Genoa is the Italian city everyone forgets. A goodly number of Italians are on hand to claim that, awkwardly stuck as it is in their nation’s top-left corner, it does not really belong in Italy at all. Such negativity tends to define the place more broadly. Although van Dyck learned his craft as a portrait painter there and Rubens wrote a book about its splendid palaces, it is not an art city in the league of Florence or Rome. Its history as a maritime republic appears generally tedious, unlike that of Venice, its triumphant, romantic competitor, and it has nurtured no distinguished poets, novelists or musicians. Even the wizard violinist Niccolò Paganini, son of a Genoese shipping clerk, preferred Parma, Nice and Paris to his home town.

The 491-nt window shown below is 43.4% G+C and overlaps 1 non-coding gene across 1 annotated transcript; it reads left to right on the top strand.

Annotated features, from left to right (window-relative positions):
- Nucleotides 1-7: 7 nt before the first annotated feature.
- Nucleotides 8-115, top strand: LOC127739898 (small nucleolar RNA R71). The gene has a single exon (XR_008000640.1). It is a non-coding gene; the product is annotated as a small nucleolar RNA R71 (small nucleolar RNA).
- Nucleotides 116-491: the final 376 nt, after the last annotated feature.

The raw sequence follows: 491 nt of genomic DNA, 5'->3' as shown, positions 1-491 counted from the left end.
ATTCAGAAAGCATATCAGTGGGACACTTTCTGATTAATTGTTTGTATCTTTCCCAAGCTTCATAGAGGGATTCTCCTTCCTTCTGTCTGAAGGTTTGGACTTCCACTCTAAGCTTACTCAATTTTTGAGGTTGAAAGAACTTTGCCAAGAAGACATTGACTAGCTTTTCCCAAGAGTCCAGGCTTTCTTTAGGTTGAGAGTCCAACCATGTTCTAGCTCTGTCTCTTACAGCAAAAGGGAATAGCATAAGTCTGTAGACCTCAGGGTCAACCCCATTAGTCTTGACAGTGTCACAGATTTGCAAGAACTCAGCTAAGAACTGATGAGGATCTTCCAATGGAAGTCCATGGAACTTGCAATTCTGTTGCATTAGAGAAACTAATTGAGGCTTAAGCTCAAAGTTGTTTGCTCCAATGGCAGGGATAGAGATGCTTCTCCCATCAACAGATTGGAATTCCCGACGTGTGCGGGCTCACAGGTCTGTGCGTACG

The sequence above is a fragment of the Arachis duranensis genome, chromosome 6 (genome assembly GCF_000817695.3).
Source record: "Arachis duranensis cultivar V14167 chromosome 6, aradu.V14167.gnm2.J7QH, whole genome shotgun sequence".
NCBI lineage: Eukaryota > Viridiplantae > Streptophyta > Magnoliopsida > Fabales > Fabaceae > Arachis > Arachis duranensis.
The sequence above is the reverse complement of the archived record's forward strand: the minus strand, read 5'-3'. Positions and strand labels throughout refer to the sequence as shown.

Unlike other Italian ports, such as Naples, Ancona or Trieste, lounging so confidently along their shorelines, the city seems permanently ill at ease with its coastal location, jammed into a narrow space between the Ligurian Sea and the western Apennines. The harbour area’s raffish allure was erased during the 1960s